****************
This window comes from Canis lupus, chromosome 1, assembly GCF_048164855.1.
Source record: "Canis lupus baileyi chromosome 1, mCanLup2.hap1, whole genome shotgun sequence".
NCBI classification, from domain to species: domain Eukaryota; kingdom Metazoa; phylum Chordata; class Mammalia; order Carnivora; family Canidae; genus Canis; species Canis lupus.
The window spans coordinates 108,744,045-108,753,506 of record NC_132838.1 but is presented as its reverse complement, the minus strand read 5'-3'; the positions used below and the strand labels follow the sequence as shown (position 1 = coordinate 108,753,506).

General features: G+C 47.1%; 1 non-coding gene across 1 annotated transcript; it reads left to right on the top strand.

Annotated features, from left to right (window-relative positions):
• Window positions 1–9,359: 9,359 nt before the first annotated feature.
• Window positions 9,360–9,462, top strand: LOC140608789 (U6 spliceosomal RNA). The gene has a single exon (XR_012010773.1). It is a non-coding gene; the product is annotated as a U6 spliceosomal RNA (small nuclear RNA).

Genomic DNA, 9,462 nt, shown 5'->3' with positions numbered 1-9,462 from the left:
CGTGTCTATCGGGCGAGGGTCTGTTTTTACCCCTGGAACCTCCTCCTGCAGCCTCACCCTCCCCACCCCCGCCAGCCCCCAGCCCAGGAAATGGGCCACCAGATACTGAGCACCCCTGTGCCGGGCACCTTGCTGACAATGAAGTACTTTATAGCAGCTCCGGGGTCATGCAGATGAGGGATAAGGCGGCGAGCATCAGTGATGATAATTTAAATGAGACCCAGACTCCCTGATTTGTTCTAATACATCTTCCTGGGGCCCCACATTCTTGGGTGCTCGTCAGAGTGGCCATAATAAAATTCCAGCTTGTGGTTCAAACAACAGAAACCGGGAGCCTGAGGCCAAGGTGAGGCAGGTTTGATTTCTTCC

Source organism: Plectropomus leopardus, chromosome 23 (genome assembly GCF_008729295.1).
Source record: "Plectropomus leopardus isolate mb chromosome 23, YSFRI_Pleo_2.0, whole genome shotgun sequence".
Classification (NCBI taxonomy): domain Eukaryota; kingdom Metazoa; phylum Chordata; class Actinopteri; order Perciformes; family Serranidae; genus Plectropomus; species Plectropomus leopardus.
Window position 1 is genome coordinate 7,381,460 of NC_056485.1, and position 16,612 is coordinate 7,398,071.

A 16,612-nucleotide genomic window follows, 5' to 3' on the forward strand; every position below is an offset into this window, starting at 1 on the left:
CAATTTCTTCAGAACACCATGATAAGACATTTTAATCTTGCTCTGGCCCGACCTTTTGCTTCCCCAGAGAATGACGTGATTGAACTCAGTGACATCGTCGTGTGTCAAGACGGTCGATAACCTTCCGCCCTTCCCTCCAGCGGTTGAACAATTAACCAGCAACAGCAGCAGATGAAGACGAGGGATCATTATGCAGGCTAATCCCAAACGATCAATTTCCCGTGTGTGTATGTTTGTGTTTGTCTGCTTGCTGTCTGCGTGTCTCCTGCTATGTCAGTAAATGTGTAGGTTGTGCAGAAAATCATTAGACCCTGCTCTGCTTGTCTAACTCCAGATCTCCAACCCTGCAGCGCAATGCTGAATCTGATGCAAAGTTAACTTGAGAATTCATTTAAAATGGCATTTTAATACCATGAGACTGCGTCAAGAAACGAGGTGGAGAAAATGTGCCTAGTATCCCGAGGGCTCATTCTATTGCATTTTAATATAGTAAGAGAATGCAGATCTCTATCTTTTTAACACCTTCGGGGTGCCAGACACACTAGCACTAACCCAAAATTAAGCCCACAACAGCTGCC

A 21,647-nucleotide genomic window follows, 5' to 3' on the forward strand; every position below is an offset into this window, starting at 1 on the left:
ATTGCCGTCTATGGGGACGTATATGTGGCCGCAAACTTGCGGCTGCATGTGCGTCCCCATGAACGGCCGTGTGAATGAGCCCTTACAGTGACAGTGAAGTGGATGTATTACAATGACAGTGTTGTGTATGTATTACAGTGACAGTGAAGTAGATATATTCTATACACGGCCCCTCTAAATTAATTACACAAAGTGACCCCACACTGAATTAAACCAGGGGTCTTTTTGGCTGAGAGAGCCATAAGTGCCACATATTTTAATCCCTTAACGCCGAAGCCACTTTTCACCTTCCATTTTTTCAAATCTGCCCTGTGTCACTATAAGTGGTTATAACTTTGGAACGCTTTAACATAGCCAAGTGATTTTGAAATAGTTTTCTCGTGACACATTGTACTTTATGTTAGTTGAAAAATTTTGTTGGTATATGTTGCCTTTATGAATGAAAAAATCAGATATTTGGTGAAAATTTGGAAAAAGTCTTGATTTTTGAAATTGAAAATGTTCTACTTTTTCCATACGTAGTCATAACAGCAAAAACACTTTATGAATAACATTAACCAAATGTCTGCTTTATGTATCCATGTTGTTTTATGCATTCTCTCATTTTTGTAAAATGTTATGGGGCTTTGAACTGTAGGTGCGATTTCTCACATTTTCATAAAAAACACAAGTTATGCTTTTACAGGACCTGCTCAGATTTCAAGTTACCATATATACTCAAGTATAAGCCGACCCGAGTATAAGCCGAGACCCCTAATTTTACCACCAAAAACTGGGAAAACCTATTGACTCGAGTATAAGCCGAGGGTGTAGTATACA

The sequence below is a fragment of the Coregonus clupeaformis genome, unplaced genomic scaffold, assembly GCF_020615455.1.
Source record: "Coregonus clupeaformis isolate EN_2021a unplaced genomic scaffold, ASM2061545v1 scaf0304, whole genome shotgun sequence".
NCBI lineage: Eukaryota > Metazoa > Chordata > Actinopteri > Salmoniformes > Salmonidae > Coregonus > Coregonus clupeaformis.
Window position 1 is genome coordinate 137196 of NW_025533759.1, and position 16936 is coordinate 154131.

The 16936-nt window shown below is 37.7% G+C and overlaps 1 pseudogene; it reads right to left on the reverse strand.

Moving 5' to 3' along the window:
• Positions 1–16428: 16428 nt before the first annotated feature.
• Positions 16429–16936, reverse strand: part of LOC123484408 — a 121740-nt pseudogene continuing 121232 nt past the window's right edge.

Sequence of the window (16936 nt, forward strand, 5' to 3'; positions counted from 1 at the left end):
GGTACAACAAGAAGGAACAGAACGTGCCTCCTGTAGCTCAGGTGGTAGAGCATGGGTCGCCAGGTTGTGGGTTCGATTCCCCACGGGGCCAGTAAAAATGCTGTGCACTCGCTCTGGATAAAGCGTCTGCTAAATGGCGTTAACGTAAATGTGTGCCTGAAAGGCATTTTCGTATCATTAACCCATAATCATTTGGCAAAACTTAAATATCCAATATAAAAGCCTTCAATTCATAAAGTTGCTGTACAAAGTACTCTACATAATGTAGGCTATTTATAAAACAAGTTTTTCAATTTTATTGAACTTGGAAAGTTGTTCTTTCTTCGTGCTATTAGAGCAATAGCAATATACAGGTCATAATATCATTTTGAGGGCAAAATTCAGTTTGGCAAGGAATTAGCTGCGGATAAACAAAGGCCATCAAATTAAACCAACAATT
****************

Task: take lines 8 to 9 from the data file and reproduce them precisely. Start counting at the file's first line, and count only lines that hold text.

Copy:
• Window positions 9,360–9,462, top strand: LOC140608789 (U6 spliceosomal RNA). The gene has a single exon (XR_012010773.1). It is a non-coding gene; the product is annotated as a U6 spliceosomal RNA (small nuclear RNA).

Genomic DNA, 9,462 nt, shown 5'->3' with positions numbered 1-9,462 from the left: